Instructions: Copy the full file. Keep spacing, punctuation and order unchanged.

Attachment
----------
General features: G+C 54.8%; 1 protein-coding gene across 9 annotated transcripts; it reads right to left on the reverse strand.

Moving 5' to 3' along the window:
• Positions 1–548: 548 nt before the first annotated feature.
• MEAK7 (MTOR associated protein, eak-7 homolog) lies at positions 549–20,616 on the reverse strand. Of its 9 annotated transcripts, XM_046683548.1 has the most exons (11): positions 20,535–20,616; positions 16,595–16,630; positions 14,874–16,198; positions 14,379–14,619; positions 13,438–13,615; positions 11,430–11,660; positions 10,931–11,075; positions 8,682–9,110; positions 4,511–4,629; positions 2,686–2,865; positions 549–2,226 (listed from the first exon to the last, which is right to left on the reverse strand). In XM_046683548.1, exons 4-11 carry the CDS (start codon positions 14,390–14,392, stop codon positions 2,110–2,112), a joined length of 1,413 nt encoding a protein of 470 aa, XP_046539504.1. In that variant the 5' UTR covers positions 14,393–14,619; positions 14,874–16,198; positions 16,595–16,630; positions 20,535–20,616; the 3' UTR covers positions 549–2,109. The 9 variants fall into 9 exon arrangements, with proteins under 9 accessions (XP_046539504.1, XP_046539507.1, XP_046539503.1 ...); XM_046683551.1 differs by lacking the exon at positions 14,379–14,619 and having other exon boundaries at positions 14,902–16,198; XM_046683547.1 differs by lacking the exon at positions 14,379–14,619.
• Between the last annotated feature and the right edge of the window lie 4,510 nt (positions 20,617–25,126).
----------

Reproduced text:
General features: G+C 54.8%; 1 protein-coding gene across 9 annotated transcripts; it reads right to left on the reverse strand.

Moving 5' to 3' along the window:
• Positions 1–548: 548 nt before the first annotated feature.
• MEAK7 (MTOR associated protein, eak-7 homolog) lies at positions 549–20,616 on the reverse strand. Of its 9 annotated transcripts, XM_046683548.1 has the most exons (11): positions 20,535–20,616; positions 16,595–16,630; positions 14,874–16,198; positions 14,379–14,619; positions 13,438–13,615; positions 11,430–11,660; positions 10,931–11,075; positions 8,682–9,110; positions 4,511–4,629; positions 2,686–2,865; positions 549–2,226 (listed from the first exon to the last, which is right to left on the reverse strand). In XM_046683548.1, exons 4-11 carry the CDS (start codon positions 14,390–14,392, stop codon positions 2,110–2,112), a joined length of 1,413 nt encoding a protein of 470 aa, XP_046539504.1. In that variant the 5' UTR covers positions 14,393–14,619; positions 14,874–16,198; positions 16,595–16,630; positions 20,535–20,616; the 3' UTR covers positions 549–2,109. The 9 variants fall into 9 exon arrangements, with proteins under 9 accessions (XP_046539504.1, XP_046539507.1, XP_046539503.1 ...); XM_046683551.1 differs by lacking the exon at positions 14,379–14,619 and having other exon boundaries at positions 14,902–16,198; XM_046683547.1 differs by lacking the exon at positions 14,379–14,619.
• Between the last annotated feature and the right edge of the window lie 4,510 nt (positions 20,617–25,126).